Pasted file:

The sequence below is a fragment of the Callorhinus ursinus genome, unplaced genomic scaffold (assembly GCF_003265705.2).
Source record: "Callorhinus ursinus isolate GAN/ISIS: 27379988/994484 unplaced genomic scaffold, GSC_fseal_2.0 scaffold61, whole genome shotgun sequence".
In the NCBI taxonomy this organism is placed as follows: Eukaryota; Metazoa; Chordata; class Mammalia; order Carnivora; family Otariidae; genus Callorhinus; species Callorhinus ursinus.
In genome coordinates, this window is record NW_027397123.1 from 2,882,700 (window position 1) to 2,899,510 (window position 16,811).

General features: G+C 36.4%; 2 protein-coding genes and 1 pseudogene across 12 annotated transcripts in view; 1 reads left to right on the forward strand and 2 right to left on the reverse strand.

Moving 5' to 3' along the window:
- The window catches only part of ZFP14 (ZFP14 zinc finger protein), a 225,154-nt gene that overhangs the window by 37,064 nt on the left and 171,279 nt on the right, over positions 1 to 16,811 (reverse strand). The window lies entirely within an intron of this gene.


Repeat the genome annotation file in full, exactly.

The sequence below is a fragment of the Callorhinus ursinus genome, unplaced genomic scaffold (assembly GCF_003265705.2).
Source record: "Callorhinus ursinus isolate GAN/ISIS: 27379988/994484 unplaced genomic scaffold, GSC_fseal_2.0 scaffold61, whole genome shotgun sequence".
In the NCBI taxonomy this organism is placed as follows: Eukaryota; Metazoa; Chordata; class Mammalia; order Carnivora; family Otariidae; genus Callorhinus; species Callorhinus ursinus.
In genome coordinates, this window is record NW_027397123.1 from 2,882,700 (window position 1) to 2,899,510 (window position 16,811).

General features: G+C 36.4%; 2 protein-coding genes and 1 pseudogene across 12 annotated transcripts in view; 1 reads left to right on the forward strand and 2 right to left on the reverse strand.

Moving 5' to 3' along the window:
- The window catches only part of ZFP14 (ZFP14 zinc finger protein), a 225,154-nt gene that overhangs the window by 37,064 nt on the left and 171,279 nt on the right, over positions 1 to 16,811 (reverse strand). The window lies entirely within an intron of this gene.